“I thought I was going to die.”

As a tropical storm rolled in on Saint Pete Beach, Florida, muralist Jeremy Nichols (@PlasticBirdie) found himself 50 feet above the ground on a metal scissor lift. The blank wall in front of him was soaked with rain running down it like a waterfall, carrying every drop of paint with it. As the wind gusted and lightning began to flash all around him, Jeremy had just one thought: “I am going to die.”

He and his friend, Blane Fontana, had been hired to paint a 250-by-75-foot mural in just seven days. Such a large project would normally take at least twice that long. To speed things up, the design was projected onto the wall and painted over, a common technique muralists use for getting a jump start. But after the client failed to provide a power source on the first day, they had to delay, cutting their already short timeframe down even further. Now approaching the end of the second day, with a storm raging and virtually no progress being made, things were only looking worse.

“We had two scissor lifts, but had to use one to protect the projector from the storm,” Jeremy recalls. “So my buddy and I were working from the same lift as fast as we could. He ended up getting trench foot because of how wet he got.” The next day, after the storm dissipated and the sun returned, Blane also got heatstroke.

One doesn’t often think of muralist as being a particularly dangerous job title, but apparently, it’s not always a walk in the park. Somehow, Jeremy and his friend managed to finish the project on schedule, even if only after inhaling a dizzying amount of paint fumes from working overtime.

It was funny—my mom actually wanted me to be a rockstar. She thought I should learn guitar and tour the world.

College-educated, street smart

Long before he painted his first mural, Jeremy discovered his creative passion in another form of street art: graffiti. “I was really into skateboarding in high school,” he says. “And graffiti and skateboarding go hand-in-hand.”

But back then, Jeremy’s mother wasn’t interested in her son becoming a painter, something any aspiring young artist can likely relate to. Except Jeremy’s mother also didn’t want him to follow the predictable, safe career path of being a doctor or lawyer. “It was funny—she actually wanted me to be a rockstar. She thought I should learn guitar and tour the world.”

She pushed Jeremy to go to art school, but when he got there he studied painting, not music. “And I hated it. It was a bunch of still lifes.” But when he had a chance to try intaglio, the process of etching copper plates for printmaking, he fell in love with it. “It was way more fun than painting fruit. As with graffiti, etching has a grittiness to it that I liked.”

Now based in Portland, Oregon, Jeremy has painted murals across the country, but most are within his home city and the surrounding area. He pulls inspiration from the natural world and his works often contain near-photorealistic representations of animals. But his techniques—involving graphic design, projected scale grids, and spray paint—are very technical. “I try to play off that juxtaposition,” he says. “I think that’s how we all live life.”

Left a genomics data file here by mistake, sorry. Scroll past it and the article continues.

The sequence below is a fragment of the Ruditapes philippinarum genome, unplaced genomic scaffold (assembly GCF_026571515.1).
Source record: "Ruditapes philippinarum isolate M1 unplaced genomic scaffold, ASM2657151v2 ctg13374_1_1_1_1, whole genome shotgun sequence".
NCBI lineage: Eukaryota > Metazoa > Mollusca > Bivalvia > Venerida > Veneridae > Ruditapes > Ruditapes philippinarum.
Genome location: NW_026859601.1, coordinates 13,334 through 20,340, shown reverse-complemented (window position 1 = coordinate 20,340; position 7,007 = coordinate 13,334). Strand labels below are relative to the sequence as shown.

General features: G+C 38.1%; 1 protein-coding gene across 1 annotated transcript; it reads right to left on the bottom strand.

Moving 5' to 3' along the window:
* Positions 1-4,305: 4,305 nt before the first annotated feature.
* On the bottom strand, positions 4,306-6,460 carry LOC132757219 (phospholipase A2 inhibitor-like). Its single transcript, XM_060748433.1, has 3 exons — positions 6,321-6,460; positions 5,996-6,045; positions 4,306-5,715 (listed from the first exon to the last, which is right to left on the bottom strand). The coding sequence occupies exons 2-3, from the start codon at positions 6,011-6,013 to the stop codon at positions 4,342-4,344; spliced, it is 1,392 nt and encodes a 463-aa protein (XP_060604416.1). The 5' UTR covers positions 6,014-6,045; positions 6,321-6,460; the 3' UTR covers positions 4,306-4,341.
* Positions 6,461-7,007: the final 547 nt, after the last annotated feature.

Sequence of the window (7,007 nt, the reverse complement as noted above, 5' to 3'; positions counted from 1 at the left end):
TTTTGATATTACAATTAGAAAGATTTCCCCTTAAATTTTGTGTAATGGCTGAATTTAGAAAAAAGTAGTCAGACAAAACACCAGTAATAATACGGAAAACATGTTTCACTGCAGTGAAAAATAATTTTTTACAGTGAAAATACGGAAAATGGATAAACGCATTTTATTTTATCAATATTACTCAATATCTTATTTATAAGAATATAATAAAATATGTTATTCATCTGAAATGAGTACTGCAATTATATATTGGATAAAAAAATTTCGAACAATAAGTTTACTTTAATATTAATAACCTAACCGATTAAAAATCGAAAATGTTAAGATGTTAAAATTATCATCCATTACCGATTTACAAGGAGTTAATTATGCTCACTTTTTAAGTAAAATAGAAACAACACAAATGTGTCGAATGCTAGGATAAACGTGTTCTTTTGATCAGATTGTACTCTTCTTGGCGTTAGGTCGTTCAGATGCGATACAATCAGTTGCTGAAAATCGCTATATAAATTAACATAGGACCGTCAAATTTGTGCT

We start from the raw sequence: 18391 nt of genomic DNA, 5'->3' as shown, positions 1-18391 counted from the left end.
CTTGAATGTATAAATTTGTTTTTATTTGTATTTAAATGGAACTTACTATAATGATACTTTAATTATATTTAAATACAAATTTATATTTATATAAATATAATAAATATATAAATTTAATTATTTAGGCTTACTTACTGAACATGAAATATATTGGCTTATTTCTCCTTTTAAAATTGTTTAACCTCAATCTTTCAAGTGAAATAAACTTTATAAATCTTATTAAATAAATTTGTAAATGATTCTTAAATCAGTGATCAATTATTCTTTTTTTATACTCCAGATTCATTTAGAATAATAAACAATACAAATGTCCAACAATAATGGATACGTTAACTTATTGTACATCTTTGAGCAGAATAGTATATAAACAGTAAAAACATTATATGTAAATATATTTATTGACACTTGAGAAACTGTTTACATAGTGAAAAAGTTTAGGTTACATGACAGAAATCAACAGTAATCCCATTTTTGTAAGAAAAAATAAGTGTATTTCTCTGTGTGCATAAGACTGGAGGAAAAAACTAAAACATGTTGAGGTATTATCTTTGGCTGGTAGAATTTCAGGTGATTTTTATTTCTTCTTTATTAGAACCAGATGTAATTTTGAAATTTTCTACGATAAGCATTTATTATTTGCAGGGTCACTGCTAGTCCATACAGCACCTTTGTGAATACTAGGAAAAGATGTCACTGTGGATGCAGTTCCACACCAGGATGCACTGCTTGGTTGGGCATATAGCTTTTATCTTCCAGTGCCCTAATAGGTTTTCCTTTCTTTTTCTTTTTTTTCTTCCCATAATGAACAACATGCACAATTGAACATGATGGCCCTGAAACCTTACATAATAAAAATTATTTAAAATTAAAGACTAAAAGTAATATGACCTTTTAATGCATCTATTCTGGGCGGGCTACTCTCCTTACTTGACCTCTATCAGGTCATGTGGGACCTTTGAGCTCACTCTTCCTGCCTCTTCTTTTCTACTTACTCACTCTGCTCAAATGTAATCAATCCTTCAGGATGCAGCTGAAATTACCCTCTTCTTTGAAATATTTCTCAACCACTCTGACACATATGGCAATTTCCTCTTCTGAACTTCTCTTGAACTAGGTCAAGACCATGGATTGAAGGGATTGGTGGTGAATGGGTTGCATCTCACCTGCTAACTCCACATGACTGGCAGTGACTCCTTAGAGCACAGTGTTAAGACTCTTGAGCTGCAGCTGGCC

Murals bring a community together. They brighten a neighborhood. They can tell powerful stories about history or bring awareness to a cause.

Culture and community

Murals aren’t like other forms of two-dimensional art. They aren’t framed and displayed on museum walls or stored away under lock and key. And no matter how hard you try to protect a mural, its preservation is not guaranteed—even the building acting as the canvas will one day come down. But for as long as they stand, murals have one thing other paintings don’t: a function.

“They bring a community together,” Jeremy says. “They brighten a neighborhood. They can tell powerful stories about history or bring awareness to a cause.” And they do this all out in the open for anyone to see, free of charge.

They can also spark conversation and, sometimes, these conversations can’t wait for the mural to be completed. “I work with big headphones on so people don’t try to talk to me,” Jeremy says. But one day, while up on the scaffolding, he heard a person screaming “as if they were being murdered.” He took off his headphones and spun around to find a man just standing there. The man called up, “It looks nice!” and then went on his way.

Jeremy laughs. “Sometimes people just really need to let you know what they think.”

Art in all its forms

Knives have a similar ability to spark conversation, which, as a knife enthusiast himself, Jeremy knows well. “When I told my girlfriend’s mom I was doing a story with CRKT, she went off on a 30-minute tangent about Ken Onion and all of his knives that she liked.”

There is something about a well-designed knife that speaks to our curiosity. We want to look deeper and know more about it. How was it made? What story does it tell? It’s not so different from a painting in that sense.

But unlike a painting, a knife also has art in its tactility. “It has to feel good in your hand. You have to be comfortable with how it works. But it all comes down to personal preference,” Jeremy says. “I like a basic knife that’s not too heavy, not too light, is safe, and stays sharp—that’s the most important thing.”

The value of any piece of art, be it functional or not, is in its ability to enrich your life. Blades can rust, paint can fade, and walls can crumble. But whatever life throws at you, a little color and craftsmanship can go a long way to help you endure the storm.

View the knife featured in this story - the Michaca™, designed by acclaimed knifemaker Philip Booth.

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